Helping to construct a museum on tiny Liberty Island, home of the Statue of Liberty, is not an ordinary task.
That’s why the project’s designers turned to a company that’s demonstrated extraordinary skills — High Concrete Group.
Under a $2.9 million contract, Denver-based High Concrete is producing and erecting 144 pieces, mostly architectural precast concrete panels, for the striking building.
“We have a reputation of taking on sophisticated and complex projects...,” said President J. Seroky. “I think they looked at us because we have experience with challenging projects similar to the one they have.”
The Statue of Liberty — Ellis Island Foundation, with the support of the National Park Service, is building the 26,000-square-foot museum on the 14.7-acre island.
Liberty Island remains open to visitors during the construction of the $70 million museum, set to open in 2019.
Size: 116,000 sq. ft. (159 curved architectural wall panels, 118 double tees, 15 beams, 47 columns)
Type of Precast: architectural and structural
Innovation in structural and mix design made all-precast construction the ideal choice for the industrial-age look of COSI.
The unique design of the new Center of Science & Industry (COSI) in Columbus, Ohio, required innovative techniques to clad the building with precast concrete wall panels. Located along the Scioto River, the $125-million, 326,000-sq. ft. project integrates the eastern portion of the classic limestone Central High School building with a modern addition featuring an atrium, an IWERKS large format theater, a space theater/planetarium and 116,000 square feet of exhibitions.
Some of the excitement for this project centers on its internationally renowned architectural designer, Pritzker Prize-winner Arata Isozaki & Associates of Tokyo, Japan, along with Moody/Nolan and lead architectural firm NBBJ, both of Columbus. Ruscilli Construction Co. in Columbus served as construction manager on the project, with High Concrete Group’s Springboro, Ohio plant consulting on the design phase and then designing and supplying the precast concrete components.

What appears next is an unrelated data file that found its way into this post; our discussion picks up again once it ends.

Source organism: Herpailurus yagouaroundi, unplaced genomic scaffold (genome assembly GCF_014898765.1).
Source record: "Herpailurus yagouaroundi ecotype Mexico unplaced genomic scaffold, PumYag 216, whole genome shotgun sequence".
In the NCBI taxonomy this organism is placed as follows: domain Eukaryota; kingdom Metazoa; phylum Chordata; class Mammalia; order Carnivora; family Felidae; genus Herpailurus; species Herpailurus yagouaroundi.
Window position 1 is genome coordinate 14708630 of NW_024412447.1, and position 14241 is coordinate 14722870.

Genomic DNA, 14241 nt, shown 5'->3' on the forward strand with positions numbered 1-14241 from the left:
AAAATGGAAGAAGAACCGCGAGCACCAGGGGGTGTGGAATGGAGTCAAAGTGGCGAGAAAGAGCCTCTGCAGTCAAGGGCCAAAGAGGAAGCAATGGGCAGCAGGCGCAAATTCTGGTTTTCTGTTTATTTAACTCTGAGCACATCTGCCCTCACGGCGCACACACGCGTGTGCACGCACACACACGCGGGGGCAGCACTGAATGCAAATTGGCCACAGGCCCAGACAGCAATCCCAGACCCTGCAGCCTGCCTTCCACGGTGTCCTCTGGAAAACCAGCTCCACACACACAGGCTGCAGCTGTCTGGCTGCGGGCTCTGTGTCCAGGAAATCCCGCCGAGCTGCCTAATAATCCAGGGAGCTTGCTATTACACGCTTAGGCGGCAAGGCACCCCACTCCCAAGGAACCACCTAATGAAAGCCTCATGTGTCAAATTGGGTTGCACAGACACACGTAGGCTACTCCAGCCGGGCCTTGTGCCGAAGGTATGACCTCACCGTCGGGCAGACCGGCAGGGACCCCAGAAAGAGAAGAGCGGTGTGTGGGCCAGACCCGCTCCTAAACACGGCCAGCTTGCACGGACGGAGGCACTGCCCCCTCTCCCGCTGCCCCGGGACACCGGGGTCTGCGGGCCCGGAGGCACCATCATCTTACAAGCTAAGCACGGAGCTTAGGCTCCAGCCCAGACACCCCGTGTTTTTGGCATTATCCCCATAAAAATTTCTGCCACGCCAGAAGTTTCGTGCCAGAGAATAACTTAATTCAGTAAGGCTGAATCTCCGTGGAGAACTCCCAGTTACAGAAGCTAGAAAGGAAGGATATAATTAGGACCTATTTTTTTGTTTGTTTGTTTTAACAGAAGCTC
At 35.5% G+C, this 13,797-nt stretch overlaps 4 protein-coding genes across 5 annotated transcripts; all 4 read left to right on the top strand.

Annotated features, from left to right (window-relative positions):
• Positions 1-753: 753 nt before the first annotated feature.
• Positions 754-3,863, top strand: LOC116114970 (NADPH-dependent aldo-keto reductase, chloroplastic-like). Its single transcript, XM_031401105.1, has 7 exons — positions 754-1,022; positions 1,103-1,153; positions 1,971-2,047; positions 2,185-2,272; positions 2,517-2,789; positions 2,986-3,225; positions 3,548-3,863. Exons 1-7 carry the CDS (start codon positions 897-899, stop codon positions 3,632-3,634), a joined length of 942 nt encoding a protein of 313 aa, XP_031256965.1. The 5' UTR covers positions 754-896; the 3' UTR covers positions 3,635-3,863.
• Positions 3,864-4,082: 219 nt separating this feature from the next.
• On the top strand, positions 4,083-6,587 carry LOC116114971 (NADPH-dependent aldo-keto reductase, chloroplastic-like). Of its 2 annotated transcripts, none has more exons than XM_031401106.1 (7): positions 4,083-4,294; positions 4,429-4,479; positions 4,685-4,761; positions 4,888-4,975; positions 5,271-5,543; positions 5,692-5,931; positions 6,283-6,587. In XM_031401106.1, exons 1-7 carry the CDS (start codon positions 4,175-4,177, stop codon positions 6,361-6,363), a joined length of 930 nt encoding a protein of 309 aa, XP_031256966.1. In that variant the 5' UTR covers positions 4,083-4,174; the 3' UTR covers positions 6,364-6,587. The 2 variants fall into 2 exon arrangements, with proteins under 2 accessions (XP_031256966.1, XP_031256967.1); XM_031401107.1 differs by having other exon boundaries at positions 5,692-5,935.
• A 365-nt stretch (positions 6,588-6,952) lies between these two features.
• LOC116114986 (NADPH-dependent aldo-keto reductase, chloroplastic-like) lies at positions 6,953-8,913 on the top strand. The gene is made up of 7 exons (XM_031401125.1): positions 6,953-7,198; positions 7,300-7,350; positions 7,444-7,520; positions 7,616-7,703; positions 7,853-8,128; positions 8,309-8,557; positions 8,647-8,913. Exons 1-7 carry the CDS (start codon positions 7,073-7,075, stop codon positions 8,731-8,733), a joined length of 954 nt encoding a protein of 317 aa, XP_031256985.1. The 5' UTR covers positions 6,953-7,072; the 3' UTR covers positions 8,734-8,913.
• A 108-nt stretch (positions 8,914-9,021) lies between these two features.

The shape of the building itself is a mathematics teaching opportunity. The building’s west façade is designed as an elliptical curve, featuring a discontinuous “clothoid” curve from ground to roof. The curve, defined as a segment of a spiral, required precast concrete wall panels essentially in a shape similar to a tangerine’s sections. Each quadrant of precast panels making up the facade was placed along segments of six circular curves to produce the buildings elliptical shape. All this was accomplished without the benefit of 3D modeling tools, which were not available at time the design was completed.
The architectural drawings and concepts were translated into High’s shop drawings and required considerable discussion and tweaking to complete. Throughout the project High worked closely with the design team and many other prime and subcontractors to coordinate the work. According to Dave Campbell, design coordinator for High’s Springboro, Ohio plant, which produced the architectural panels, the paper correspondence in the engineering file alone stood 20 inches thick, while the stack of design calculations for all the precast products, form design, handling devices and shipping rockers was only five inches thick. There were over 900 requests for information and 150 changes during the project, about six percent involved precast. “At times the phone calls and meetings seemed endless, but everything had to work properly to be a success,” says Campbell.
The back sides of the precast panels consisted of two vertical stems and three or four cross-ribs, with massive steel assemblies and post-tensioning embedded in the concrete for erecting and aligning the panels at the site. The post-tensioning had to be carefully positioned to avoid changing the shape of the panel, Campbell notes. Panels were cast on a one-day cycle of about 11 hours start to finish, requiring significant post-tensioning design to accommodate the handling and erection loads.
With these additional lift points, the erection sequence involved two stages. First, the panel was tilted up in the typical manner, allowing it to hang in the air with the bottom tucked under the top somewhat. “At this point in the erection, as the panel hung in the air, its shape and weight tried to straighten and stretch it under its own weight,” Campbell explains. “We had to add up to 9 post-tensioning tendons to prevent cracking the panel at this stage.”
Because of their 25-foot height, the round precast supporting columns were cast horizontally in two stages. The first half-circle half was cast, then turned over and embedded in the fresh concrete of the second half.
One of the beams measures 52 inches wide, 30 inches deep and has an 11 foot cantilever which required a prestressing force of 1.33 million pounds (at the top), the highest prestressing force High’s Springboro plant had cast to that point in time.